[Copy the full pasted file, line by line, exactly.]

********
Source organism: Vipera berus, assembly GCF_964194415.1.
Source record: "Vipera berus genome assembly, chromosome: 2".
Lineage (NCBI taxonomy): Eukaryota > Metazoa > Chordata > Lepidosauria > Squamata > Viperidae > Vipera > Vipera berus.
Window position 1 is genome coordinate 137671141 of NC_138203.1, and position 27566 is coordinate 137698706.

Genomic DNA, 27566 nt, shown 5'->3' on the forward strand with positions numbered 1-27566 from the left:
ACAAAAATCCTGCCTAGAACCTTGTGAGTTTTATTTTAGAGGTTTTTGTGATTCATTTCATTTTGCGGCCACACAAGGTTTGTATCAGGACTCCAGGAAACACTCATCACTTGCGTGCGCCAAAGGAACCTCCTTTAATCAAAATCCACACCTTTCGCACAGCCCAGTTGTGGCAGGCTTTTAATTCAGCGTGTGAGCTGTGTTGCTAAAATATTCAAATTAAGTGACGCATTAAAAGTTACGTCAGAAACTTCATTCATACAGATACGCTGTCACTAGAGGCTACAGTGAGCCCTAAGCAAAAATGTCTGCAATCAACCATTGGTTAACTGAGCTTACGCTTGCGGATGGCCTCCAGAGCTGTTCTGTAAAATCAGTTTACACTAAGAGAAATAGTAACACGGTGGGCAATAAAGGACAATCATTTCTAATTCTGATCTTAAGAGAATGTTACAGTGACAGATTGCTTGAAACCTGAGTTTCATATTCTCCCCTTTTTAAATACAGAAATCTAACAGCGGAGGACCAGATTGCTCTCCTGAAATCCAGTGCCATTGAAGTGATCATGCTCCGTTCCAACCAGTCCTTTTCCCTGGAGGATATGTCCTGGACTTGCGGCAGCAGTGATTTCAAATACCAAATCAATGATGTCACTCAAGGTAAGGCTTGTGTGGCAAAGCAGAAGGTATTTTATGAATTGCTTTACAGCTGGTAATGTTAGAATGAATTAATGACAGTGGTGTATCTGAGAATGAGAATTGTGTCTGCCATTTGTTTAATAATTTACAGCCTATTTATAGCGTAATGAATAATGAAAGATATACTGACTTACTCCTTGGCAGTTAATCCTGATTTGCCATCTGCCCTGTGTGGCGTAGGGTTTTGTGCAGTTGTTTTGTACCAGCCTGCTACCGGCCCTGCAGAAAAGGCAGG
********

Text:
Source organism: Vipera berus, assembly GCF_964194415.1.
Source record: "Vipera berus genome assembly, chromosome: 2".
Lineage (NCBI taxonomy): Eukaryota > Metazoa > Chordata > Lepidosauria > Squamata > Viperidae > Vipera > Vipera berus.
Window position 1 is genome coordinate 137671141 of NC_138203.1, and position 27566 is coordinate 137698706.

Genomic DNA, 27566 nt, shown 5'->3' on the forward strand with positions numbered 1-27566 from the left:
ACAAAAATCCTGCCTAGAACCTTGTGAGTTTTATTTTAGAGGTTTTTGTGATTCATTTCATTTTGCGGCCACACAAGGTTTGTATCAGGACTCCAGGAAACACTCATCACTTGCGTGCGCCAAAGGAACCTCCTTTAATCAAAATCCACACCTTTCGCACAGCCCAGTTGTGGCAGGCTTTTAATTCAGCGTGTGAGCTGTGTTGCTAAAATATTCAAATTAAGTGACGCATTAAAAGTTACGTCAGAAACTTCATTCATACAGATACGCTGTCACTAGAGGCTACAGTGAGCCCTAAGCAAAAATGTCTGCAATCAACCATTGGTTAACTGAGCTTACGCTTGCGGATGGCCTCCAGAGCTGTTCTGTAAAATCAGTTTACACTAAGAGAAATAGTAACACGGTGGGCAATAAAGGACAATCATTTCTAATTCTGATCTTAAGAGAATGTTACAGTGACAGATTGCTTGAAACCTGAGTTTCATATTCTCCCCTTTTTAAATACAGAAATCTAACAGCGGAGGACCAGATTGCTCTCCTGAAATCCAGTGCCATTGAAGTGATCATGCTCCGTTCCAACCAGTCCTTTTCCCTGGAGGATATGTCCTGGACTTGCGGCAGCAGTGATTTCAAATACCAAATCAATGATGTCACTCAAGGTAAGGCTTGTGTGGCAAAGCAGAAGGTATTTTATGAATTGCTTTACAGCTGGTAATGTTAGAATGAATTAATGACAGTGGTGTATCTGAGAATGAGAATTGTGTCTGCCATTTGTTTAATAATTTACAGCCTATTTATAGCGTAATGAATAATGAAAGATATACTGACTTACTCCTTGGCAGTTAATCCTGATTTGCCATCTGCCCTGTGTGGCGTAGGGTTTTGTGCAGTTGTTTTGTACCAGCCTGCTACCGGCCCTGCAGAAAAGGCAGG